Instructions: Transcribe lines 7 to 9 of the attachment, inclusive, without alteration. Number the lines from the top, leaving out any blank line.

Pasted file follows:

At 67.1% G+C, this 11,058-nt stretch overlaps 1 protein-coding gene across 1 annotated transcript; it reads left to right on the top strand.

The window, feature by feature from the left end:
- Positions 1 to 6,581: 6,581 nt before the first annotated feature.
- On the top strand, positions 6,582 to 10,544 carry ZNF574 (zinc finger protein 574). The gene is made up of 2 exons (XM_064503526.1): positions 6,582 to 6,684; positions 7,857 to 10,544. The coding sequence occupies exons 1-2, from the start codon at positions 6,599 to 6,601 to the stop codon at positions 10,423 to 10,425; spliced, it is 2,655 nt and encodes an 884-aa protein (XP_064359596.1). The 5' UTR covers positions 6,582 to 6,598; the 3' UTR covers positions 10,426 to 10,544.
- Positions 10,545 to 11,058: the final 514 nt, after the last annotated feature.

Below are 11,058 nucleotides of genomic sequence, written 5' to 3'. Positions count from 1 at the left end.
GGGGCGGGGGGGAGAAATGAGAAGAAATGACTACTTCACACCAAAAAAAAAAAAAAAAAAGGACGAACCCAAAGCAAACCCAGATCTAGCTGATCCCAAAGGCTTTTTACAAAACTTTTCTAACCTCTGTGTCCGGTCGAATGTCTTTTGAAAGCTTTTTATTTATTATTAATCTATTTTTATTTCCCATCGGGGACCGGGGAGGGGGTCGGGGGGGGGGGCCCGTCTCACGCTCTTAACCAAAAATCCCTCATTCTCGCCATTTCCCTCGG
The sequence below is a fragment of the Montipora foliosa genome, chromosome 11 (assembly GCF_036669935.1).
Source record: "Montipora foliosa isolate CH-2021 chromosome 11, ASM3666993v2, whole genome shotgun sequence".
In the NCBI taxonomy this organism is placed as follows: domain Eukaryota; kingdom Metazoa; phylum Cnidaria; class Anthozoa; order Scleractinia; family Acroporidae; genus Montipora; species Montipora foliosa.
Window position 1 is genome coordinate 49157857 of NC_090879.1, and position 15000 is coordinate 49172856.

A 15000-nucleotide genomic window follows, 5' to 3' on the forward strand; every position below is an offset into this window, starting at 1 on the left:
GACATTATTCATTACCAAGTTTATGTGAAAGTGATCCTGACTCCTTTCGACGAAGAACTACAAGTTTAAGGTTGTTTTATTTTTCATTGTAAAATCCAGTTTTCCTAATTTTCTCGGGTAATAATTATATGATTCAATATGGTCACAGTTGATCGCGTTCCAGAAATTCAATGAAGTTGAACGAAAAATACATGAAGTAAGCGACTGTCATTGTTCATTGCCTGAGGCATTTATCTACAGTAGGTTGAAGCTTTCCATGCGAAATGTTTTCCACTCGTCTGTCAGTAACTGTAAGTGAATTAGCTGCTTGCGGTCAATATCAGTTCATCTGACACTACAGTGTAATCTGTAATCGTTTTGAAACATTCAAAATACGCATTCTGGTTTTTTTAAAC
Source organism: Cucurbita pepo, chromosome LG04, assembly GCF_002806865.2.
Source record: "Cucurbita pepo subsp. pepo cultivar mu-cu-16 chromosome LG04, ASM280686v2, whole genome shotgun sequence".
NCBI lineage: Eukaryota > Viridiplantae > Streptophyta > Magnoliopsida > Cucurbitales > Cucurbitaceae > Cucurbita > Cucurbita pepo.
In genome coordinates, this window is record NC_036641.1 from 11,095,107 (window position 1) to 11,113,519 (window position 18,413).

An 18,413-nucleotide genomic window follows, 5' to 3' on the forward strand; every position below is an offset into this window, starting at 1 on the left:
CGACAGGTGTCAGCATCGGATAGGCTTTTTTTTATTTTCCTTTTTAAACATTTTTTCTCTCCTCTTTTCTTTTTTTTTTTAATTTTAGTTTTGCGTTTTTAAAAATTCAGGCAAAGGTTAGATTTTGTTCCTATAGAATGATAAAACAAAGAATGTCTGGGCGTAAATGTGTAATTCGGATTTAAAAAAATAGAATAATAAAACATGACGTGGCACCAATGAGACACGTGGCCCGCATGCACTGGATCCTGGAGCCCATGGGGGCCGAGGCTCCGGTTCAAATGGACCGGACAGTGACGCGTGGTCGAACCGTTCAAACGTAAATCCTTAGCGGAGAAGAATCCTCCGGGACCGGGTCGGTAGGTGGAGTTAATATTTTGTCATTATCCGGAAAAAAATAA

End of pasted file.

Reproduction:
GGGGCGGGGGGGAGAAATGAGAAGAAATGACTACTTCACACCAAAAAAAAAAAAAAAAAAGGACGAACCCAAAGCAAACCCAGATCTAGCTGATCCCAAAGGCTTTTTACAAAACTTTTCTAACCTCTGTGTCCGGTCGAATGTCTTTTGAAAGCTTTTTATTTATTATTAATCTATTTTTATTTCCCATCGGGGACCGGGGAGGGGGTCGGGGGGGGGGGCCCGTCTCACGCTCTTAACCAAAAATCCCTCATTCTCGCCATTTCCCTCGG
The sequence below is a fragment of the Montipora foliosa genome, chromosome 11 (assembly GCF_036669935.1).
Source record: "Montipora foliosa isolate CH-2021 chromosome 11, ASM3666993v2, whole genome shotgun sequence".